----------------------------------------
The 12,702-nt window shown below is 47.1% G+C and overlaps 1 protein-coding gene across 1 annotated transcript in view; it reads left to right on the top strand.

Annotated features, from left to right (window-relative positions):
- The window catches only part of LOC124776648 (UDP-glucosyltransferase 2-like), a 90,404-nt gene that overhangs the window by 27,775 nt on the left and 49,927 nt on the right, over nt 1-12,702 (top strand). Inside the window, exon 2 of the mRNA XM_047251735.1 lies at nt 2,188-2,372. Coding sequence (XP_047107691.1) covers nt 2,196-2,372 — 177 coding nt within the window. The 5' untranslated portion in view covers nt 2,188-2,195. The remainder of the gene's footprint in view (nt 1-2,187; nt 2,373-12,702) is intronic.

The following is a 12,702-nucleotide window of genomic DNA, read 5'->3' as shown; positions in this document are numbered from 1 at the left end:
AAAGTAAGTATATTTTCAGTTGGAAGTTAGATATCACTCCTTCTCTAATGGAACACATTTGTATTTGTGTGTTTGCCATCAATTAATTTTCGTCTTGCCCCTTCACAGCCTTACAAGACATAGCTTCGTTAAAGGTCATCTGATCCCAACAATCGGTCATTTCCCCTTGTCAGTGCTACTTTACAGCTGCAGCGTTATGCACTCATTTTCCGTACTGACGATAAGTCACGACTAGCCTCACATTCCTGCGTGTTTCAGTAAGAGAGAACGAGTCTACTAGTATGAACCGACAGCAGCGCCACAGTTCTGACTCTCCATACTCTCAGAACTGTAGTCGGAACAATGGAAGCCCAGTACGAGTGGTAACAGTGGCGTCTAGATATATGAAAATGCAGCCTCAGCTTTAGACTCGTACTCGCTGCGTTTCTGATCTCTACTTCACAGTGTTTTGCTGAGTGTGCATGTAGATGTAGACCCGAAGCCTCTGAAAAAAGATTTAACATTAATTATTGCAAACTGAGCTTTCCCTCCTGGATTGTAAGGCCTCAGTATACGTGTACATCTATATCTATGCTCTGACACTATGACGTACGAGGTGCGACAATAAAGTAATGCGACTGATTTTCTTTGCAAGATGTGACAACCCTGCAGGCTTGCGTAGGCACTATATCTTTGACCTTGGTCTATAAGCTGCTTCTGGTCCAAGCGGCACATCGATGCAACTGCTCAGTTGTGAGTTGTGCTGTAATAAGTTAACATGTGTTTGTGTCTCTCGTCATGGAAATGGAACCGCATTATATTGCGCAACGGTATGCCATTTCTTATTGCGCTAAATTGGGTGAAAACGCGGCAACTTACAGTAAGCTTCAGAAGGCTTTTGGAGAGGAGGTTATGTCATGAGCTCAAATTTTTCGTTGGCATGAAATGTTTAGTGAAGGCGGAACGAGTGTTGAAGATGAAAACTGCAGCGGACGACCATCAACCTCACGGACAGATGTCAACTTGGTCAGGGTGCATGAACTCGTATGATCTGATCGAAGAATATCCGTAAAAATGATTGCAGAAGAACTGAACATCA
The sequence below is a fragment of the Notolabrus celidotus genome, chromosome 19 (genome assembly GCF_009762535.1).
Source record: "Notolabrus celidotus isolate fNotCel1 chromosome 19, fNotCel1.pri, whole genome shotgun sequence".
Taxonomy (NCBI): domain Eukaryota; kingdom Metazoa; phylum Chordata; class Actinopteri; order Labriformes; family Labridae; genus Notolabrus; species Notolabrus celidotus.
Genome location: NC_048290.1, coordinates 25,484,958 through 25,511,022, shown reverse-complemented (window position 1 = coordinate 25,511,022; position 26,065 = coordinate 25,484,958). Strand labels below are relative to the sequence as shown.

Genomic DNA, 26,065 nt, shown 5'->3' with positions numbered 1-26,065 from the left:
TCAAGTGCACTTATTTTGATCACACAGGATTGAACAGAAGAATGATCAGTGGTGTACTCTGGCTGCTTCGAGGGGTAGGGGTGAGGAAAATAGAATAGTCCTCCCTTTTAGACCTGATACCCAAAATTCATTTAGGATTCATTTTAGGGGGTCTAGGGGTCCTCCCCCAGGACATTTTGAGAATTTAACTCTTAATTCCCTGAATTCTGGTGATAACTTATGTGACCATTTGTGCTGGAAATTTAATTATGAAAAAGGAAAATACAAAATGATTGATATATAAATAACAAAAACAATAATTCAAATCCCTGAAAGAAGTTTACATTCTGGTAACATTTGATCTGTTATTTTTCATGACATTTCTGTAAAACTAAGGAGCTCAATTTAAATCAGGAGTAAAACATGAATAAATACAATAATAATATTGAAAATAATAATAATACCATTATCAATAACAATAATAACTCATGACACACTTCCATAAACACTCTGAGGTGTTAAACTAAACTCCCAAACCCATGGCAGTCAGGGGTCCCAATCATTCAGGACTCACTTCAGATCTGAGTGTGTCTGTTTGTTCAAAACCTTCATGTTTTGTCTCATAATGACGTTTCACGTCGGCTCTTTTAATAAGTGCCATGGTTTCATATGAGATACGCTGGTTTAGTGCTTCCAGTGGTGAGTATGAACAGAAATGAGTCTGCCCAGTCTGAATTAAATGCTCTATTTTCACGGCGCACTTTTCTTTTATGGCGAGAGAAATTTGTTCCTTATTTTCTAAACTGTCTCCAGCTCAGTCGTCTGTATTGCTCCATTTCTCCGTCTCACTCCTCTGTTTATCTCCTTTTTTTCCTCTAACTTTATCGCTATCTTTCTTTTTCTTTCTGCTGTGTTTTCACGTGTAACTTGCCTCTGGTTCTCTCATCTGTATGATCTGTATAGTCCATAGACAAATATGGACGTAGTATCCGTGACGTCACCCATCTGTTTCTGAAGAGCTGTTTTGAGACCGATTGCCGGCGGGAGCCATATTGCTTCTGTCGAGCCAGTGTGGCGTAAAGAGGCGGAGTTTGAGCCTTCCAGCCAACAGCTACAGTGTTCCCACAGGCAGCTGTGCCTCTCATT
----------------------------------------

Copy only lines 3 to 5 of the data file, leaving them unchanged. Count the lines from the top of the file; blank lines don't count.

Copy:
- The window catches only part of LOC124776648 (UDP-glucosyltransferase 2-like), a 90,404-nt gene that overhangs the window by 27,775 nt on the left and 49,927 nt on the right, over nt 1-12,702 (top strand). Inside the window, exon 2 of the mRNA XM_047251735.1 lies at nt 2,188-2,372. Coding sequence (XP_047107691.1) covers nt 2,196-2,372 — 177 coding nt within the window. The 5' untranslated portion in view covers nt 2,188-2,195. The remainder of the gene's footprint in view (nt 1-2,187; nt 2,373-12,702) is intronic.

The following is a 12,702-nucleotide window of genomic DNA, read 5'->3' as shown; positions in this document are numbered from 1 at the left end:
AAAGTAAGTATATTTTCAGTTGGAAGTTAGATATCACTCCTTCTCTAATGGAACACATTTGTATTTGTGTGTTTGCCATCAATTAATTTTCGTCTTGCCCCTTCACAGCCTTACAAGACATAGCTTCGTTAAAGGTCATCTGATCCCAACAATCGGTCATTTCCCCTTGTCAGTGCTACTTTACAGCTGCAGCGTTATGCACTCATTTTCCGTACTGACGATAAGTCACGACTAGCCTCACATTCCTGCGTGTTTCAGTAAGAGAGAACGAGTCTACTAGTATGAACCGACAGCAGCGCCACAGTTCTGACTCTCCATACTCTCAGAACTGTAGTCGGAACAATGGAAGCCCAGTACGAGTGGTAACAGTGGCGTCTAGATATATGAAAATGCAGCCTCAGCTTTAGACTCGTACTCGCTGCGTTTCTGATCTCTACTTCACAGTGTTTTGCTGAGTGTGCATGTAGATGTAGACCCGAAGCCTCTGAAAAAAGATTTAACATTAATTATTGCAAACTGAGCTTTCCCTCCTGGATTGTAAGGCCTCAGTATACGTGTACATCTATATCTATGCTCTGACACTATGACGTACGAGGTGCGACAATAAAGTAATGCGACTGATTTTCTTTGCAAGATGTGACAACCCTGCAGGCTTGCGTAGGCACTATATCTTTGACCTTGGTCTATAAGCTGCTTCTGGTCCAAGCGGCACATCGATGCAACTGCTCAGTTGTGAGTTGTGCTGTAATAAGTTAACATGTGTTTGTGTCTCTCGTCATGGAAATGGAACCGCATTATATTGCGCAACGGTATGCCATTTCTTATTGCGCTAAATTGGGTGAAAACGCGGCAACTTACAGTAAGCTTCAGAAGGCTTTTGGAGAGGAGGTTATGTCATGAGCTCAAATTTTTCGTTGGCATGAAATGTTTAGTGAAGGCGGAACGAGTGTTGAAGATGAAAACTGCAGCGGACGACCATCAACCTCACGGACAGATGTCAACTTGGTCAGGGTGCATGAACTCGTATGATCTGATCGAAGAATATCCGTAAAAATGATTGCAGAAGAACTGAACATCA